Tuesday, May 1, 2007

About Art - Fushimi Inari-Taisha

Fushimi Inari-Taisha is a shinto jinia (shrine) dedicated to the spirit Inari, located in Fushimi-ku, Kyoto, Japan. It is especially well known for the thousands of bright vermilion torii lining the paths on the hill on which the shrine is located. The torii gates are all donations from individuals, families or companies. The Inari spirit is considered to be the protector of grains, especially rice, and has thus historically been associated with wealth. Company officials often make offerings to Inari shrines in the form of barrels of rice wine (sake) or torii gates. Torii gates are wood and are replaced about every ten years. At the bottom of the hill is the Go-Honden Shrine and the Sakura-mon gate. After following the torii-lined hiking paths, a visitor can stop at various food stalls that specialize in Kitsune udon, a popular noodle dish named after foxes (kitsune) which are regarded as the messengers of Inari, the shinto deity of harvest. Statues of kitsune are often found depicted in Inari shrines with a key (for the rice granary) in their mouths. At the top of the hill is the main shrine. Unlike most Shinto shrines, Fushimi Inari Taisha – in keeping with typical Inari shrines – has an open view of the main idol object (a mirror). The easiest way to get to Fushimi Inari shrine is to take the train. JRInari Station (about 5 min. from Kyoto Station on the Nara Line, directly across the street from the Sakura-mon gate. It is considered one of the most beautiful spots in Kyoto and one of the symbols of Japan. A drawing in Kiyoshi Nozaki's book Kitsune: Japan's Fox of Mystery, Romance and Humor depicts the shrine in 1786 and says that its two-story entry gate was built by warlord Toyotomi Hideyoshi (1536-1598). The shrine, which draws several million visitors over the New Year holiday, was featured in the 2005 film Memoirs of a Geisha. The website is: www.inar.jp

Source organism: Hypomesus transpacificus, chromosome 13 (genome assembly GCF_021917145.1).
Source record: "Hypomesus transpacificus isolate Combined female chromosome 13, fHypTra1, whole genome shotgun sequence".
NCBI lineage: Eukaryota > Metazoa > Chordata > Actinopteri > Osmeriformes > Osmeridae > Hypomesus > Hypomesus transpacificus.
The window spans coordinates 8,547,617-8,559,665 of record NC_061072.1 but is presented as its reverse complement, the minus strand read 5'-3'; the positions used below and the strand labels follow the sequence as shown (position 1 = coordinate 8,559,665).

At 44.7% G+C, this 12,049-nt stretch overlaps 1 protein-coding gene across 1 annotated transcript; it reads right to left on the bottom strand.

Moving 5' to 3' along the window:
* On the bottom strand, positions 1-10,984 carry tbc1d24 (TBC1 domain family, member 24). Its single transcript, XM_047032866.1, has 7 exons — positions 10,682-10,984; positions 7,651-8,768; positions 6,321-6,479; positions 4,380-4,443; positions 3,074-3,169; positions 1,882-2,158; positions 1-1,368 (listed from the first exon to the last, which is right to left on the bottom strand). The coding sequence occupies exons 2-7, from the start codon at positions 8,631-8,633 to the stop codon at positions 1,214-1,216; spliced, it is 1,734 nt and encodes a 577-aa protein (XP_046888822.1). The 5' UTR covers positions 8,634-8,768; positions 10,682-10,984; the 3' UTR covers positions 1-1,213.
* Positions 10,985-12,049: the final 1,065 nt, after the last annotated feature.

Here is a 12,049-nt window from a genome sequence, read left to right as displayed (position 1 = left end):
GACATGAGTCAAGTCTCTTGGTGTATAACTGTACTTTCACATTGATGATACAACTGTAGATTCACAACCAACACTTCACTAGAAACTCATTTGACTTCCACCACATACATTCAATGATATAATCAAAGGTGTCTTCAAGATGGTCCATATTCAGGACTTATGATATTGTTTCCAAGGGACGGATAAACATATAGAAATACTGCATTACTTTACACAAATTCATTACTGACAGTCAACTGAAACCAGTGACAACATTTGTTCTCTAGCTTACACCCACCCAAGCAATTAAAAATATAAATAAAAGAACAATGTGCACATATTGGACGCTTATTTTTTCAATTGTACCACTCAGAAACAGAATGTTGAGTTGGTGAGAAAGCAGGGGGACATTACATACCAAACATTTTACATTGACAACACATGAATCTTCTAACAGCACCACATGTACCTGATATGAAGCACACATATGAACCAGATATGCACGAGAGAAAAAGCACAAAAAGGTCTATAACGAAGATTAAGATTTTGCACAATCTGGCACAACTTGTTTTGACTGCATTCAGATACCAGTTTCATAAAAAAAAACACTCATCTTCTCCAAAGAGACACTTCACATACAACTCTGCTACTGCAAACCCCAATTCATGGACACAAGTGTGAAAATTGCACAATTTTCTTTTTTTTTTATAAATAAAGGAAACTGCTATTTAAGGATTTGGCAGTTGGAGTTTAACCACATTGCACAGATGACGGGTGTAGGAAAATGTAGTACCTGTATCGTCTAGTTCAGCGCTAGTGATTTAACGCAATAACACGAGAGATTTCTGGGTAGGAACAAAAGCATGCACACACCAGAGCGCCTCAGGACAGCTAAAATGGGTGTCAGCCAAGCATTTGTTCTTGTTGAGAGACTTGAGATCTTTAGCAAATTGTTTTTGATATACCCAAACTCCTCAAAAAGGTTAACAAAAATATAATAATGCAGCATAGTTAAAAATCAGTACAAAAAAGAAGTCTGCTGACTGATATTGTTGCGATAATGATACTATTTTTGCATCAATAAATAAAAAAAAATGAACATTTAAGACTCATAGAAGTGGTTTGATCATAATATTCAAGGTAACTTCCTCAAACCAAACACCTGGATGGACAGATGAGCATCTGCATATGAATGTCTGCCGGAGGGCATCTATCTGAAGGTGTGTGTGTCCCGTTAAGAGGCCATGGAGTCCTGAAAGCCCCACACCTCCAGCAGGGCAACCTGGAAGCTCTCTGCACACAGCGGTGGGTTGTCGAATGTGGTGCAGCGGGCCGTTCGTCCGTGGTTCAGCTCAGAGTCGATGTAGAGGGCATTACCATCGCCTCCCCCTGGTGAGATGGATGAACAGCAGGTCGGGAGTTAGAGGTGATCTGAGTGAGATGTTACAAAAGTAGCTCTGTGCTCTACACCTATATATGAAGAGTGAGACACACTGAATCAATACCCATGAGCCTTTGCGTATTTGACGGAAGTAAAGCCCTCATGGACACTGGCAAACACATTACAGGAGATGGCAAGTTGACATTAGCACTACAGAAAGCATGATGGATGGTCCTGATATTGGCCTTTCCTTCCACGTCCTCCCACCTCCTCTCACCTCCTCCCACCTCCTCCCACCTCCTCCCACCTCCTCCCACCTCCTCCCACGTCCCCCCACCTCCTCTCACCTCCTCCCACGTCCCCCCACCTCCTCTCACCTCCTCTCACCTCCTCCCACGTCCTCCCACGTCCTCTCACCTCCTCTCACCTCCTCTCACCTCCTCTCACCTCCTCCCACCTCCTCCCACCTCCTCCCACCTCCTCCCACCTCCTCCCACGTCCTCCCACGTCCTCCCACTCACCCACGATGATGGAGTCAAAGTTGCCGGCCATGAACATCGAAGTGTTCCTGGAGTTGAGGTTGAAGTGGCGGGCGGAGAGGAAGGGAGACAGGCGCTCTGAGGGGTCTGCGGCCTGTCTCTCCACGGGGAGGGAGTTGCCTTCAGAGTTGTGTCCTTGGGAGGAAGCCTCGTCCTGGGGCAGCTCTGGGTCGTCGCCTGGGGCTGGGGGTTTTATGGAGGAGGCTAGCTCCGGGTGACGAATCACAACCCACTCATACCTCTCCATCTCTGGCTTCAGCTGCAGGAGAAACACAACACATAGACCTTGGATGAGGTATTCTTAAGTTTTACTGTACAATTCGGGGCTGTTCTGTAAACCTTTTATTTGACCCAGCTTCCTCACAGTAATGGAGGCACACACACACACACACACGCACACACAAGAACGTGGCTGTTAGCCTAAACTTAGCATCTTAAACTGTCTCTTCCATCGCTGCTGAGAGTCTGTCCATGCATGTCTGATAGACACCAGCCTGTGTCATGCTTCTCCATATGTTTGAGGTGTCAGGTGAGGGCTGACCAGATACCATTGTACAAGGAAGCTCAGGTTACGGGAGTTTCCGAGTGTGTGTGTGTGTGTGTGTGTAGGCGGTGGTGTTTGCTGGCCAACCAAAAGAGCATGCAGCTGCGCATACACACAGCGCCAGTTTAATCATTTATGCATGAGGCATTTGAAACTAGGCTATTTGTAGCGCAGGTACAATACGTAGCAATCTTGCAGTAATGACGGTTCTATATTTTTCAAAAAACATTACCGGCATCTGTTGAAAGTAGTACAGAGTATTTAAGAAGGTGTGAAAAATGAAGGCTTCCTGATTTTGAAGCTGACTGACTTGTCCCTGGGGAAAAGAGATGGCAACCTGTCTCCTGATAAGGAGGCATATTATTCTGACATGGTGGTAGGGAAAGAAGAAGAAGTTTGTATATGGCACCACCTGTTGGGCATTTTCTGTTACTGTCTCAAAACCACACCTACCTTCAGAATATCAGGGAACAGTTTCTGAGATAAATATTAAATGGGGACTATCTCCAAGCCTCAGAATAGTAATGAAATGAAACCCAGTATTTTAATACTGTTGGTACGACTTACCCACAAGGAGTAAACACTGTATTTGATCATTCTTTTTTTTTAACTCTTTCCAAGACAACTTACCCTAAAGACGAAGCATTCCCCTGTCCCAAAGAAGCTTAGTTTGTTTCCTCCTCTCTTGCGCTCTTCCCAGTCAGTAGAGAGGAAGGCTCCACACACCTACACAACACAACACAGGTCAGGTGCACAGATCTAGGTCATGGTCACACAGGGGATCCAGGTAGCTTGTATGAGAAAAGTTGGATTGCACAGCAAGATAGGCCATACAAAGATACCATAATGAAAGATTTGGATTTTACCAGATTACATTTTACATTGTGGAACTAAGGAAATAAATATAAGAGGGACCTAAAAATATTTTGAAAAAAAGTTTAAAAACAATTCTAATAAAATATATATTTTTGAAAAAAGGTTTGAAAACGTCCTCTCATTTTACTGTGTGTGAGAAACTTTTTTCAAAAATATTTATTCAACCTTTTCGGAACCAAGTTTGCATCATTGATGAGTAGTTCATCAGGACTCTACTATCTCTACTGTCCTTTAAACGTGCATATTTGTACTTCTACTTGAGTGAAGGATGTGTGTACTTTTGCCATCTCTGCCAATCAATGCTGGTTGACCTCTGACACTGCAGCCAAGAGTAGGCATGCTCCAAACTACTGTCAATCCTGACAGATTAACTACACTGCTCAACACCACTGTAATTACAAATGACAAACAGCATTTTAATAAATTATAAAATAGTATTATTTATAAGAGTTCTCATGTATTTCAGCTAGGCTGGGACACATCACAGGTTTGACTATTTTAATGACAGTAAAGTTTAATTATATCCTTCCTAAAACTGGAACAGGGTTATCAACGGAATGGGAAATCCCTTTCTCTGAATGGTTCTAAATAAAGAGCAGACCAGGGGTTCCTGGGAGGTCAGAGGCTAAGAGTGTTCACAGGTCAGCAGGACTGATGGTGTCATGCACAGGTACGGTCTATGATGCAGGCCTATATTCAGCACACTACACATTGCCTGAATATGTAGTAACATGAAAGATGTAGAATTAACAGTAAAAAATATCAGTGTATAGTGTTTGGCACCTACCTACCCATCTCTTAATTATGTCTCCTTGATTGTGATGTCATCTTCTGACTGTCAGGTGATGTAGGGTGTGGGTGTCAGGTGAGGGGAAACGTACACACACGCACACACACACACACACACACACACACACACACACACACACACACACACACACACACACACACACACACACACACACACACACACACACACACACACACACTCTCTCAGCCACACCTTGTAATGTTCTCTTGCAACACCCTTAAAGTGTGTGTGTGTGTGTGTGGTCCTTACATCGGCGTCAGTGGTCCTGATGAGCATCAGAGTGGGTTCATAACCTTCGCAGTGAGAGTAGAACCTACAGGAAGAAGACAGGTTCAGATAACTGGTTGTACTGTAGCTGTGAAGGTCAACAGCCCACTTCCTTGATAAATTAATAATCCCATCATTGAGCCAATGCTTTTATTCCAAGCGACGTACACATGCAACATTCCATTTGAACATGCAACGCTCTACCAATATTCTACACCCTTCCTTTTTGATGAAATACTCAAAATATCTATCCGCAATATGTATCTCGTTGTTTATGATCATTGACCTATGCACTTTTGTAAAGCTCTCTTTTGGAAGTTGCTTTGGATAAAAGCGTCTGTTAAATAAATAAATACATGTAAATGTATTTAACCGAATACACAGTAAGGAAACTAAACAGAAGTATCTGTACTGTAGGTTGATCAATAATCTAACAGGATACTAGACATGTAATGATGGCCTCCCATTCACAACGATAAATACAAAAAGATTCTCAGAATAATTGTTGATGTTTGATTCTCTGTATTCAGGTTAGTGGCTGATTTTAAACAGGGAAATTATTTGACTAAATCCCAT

Research info provided by: www.wikipedia.org

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